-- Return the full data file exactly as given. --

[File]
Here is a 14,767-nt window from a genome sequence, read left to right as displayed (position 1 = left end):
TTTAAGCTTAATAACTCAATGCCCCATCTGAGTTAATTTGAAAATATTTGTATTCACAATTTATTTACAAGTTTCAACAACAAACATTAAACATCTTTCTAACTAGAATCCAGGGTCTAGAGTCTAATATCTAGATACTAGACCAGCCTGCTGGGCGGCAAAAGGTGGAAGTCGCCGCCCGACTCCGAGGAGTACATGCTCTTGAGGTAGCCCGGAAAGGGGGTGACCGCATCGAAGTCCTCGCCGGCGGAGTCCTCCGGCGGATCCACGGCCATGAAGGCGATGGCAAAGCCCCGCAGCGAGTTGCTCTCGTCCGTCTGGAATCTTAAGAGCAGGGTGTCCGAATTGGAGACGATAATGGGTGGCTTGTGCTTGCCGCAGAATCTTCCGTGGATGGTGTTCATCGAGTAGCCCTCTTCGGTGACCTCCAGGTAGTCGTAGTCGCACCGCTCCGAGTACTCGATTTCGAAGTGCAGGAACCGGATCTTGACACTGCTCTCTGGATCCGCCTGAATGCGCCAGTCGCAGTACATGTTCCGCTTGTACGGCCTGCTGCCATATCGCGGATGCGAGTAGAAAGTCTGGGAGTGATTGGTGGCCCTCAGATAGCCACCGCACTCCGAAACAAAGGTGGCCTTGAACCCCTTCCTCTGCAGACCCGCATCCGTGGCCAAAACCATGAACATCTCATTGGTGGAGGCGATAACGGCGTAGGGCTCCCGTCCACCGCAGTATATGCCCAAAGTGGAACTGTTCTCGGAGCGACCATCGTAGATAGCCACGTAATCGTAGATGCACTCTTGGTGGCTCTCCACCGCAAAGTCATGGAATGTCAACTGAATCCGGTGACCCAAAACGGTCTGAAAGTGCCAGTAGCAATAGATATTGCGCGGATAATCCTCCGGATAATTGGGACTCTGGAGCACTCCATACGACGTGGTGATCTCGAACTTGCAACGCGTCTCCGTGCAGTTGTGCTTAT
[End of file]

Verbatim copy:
Here is a 14,767-nt window from a genome sequence, read left to right as displayed (position 1 = left end):
TTTAAGCTTAATAACTCAATGCCCCATCTGAGTTAATTTGAAAATATTTGTATTCACAATTTATTTACAAGTTTCAACAACAAACATTAAACATCTTTCTAACTAGAATCCAGGGTCTAGAGTCTAATATCTAGATACTAGACCAGCCTGCTGGGCGGCAAAAGGTGGAAGTCGCCGCCCGACTCCGAGGAGTACATGCTCTTGAGGTAGCCCGGAAAGGGGGTGACCGCATCGAAGTCCTCGCCGGCGGAGTCCTCCGGCGGATCCACGGCCATGAAGGCGATGGCAAAGCCCCGCAGCGAGTTGCTCTCGTCCGTCTGGAATCTTAAGAGCAGGGTGTCCGAATTGGAGACGATAATGGGTGGCTTGTGCTTGCCGCAGAATCTTCCGTGGATGGTGTTCATCGAGTAGCCCTCTTCGGTGACCTCCAGGTAGTCGTAGTCGCACCGCTCCGAGTACTCGATTTCGAAGTGCAGGAACCGGATCTTGACACTGCTCTCTGGATCCGCCTGAATGCGCCAGTCGCAGTACATGTTCCGCTTGTACGGCCTGCTGCCATATCGCGGATGCGAGTAGAAAGTCTGGGAGTGATTGGTGGCCCTCAGATAGCCACCGCACTCCGAAACAAAGGTGGCCTTGAACCCCTTCCTCTGCAGACCCGCATCCGTGGCCAAAACCATGAACATCTCATTGGTGGAGGCGATAACGGCGTAGGGCTCCCGTCCACCGCAGTATATGCCCAAAGTGGAACTGTTCTCGGAGCGACCATCGTAGATAGCCACGTAATCGTAGATGCACTCTTGGTGGCTCTCCACCGCAAAGTCATGGAATGTCAACTGAATCCGGTGACCCAAAACGGTCTGAAAGTGCCAGTAGCAATAGATATTGCGCGGATAATCCTCCGGATAATTGGGACTCTGGAGCACTCCATACGACGTGGTGATCTCGAACTTGCAACGCGTCTCCGTGCAGTTGTGCTTAT